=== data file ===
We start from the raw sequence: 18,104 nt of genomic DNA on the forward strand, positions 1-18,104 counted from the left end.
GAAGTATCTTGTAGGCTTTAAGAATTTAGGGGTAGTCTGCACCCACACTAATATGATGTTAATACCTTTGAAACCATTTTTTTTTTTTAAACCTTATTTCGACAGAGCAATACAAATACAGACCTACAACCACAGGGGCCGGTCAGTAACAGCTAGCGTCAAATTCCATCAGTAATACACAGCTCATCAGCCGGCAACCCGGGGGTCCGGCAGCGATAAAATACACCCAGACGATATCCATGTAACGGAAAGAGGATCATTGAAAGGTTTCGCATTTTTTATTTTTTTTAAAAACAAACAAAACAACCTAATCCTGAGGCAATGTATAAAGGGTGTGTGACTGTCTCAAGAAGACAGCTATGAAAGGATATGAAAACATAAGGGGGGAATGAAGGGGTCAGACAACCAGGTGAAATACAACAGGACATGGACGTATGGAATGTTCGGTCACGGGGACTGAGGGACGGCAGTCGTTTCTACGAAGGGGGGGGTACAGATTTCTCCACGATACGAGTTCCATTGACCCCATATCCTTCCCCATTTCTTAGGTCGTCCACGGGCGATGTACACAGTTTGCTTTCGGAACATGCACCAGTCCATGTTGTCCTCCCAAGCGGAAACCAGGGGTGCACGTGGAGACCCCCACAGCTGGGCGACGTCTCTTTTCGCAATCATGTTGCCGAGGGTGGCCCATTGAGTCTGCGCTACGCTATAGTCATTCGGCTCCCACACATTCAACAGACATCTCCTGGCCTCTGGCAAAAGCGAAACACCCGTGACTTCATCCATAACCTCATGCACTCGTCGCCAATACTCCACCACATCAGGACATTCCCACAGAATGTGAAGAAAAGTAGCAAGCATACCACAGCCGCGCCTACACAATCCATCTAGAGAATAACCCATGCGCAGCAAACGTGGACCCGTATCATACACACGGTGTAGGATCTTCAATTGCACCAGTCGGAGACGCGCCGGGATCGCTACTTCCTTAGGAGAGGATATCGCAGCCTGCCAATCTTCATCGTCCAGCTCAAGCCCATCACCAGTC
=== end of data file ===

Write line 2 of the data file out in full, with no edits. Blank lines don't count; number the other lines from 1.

GAAGTATCTTGTAGGCTTTAAGAATTTAGGGGTAGTCTGCACCCACACTAATATGATGTTAATACCTTTGAAACCATTTTTTTTTTTTAAACCTTATTTCGACAGAGCAATACAAATACAGACCTACAACCACAGGGGCCGGTCAGTAACAGCTAGCGTCAAATTCCATCAGTAATACACAGCTCATCAGCCGGCAACCCGGGGGTCCGGCAGCGATAAAATACACCCAGACGATATCCATGTAACGGAAAGAGGATCATTGAAAGGTTTCGCATTTTTTATTTTTTTTAAAAACAAACAAAACAACCTAATCCTGAGGCAATGTATAAAGGGTGTGTGACTGTCTCAAGAAGACAGCTATGAAAGGATATGAAAACATAAGGGGGGAATGAAGGGGTCAGACAACCAGGTGAAATACAACAGGACATGGACGTATGGAATGTTCGGTCACGGGGACTGAGGGACGGCAGTCGTTTCTACGAAGGGGGGGGTACAGATTTCTCCACGATACGAGTTCCATTGACCCCATATCCTTCCCCATTTCTTAGGTCGTCCACGGGCGATGTACACAGTTTGCTTTCGGAACATGCACCAGTCCATGTTGTCCTCCCAAGCGGAAACCAGGGGTGCACGTGGAGACCCCCACAGCTGGGCGACGTCTCTTTTCGCAATCATGTTGCCGAGGGTGGCCCATTGAGTCTGCGCTACGCTATAGTCATTCGGCTCCCACACATTCAACAGACATCTCCTGGCCTCTGGCAAAAGCGAAACACCCGTGACTTCATCCATAACCTCATGCACTCGTCGCCAATACTCCACCACATCAGGACATTCCCACAGAATGTGAAGAAAAGTAGCAAGCATACCACAGCCGCGCCTACACAATCCATCTAGAGAATAACCCATGCGCAGCAAACGTGGACCCGTATCATACACACGGTGTAGGATCTTCAATTGCACCAGTCGGAGACGCGCCGGGATCGCTACTTCCTTAGGAGAGGATATCGCAGCCTGCCAATCTTCATCGTCCAGCTCAAGCCCATCACCAGTC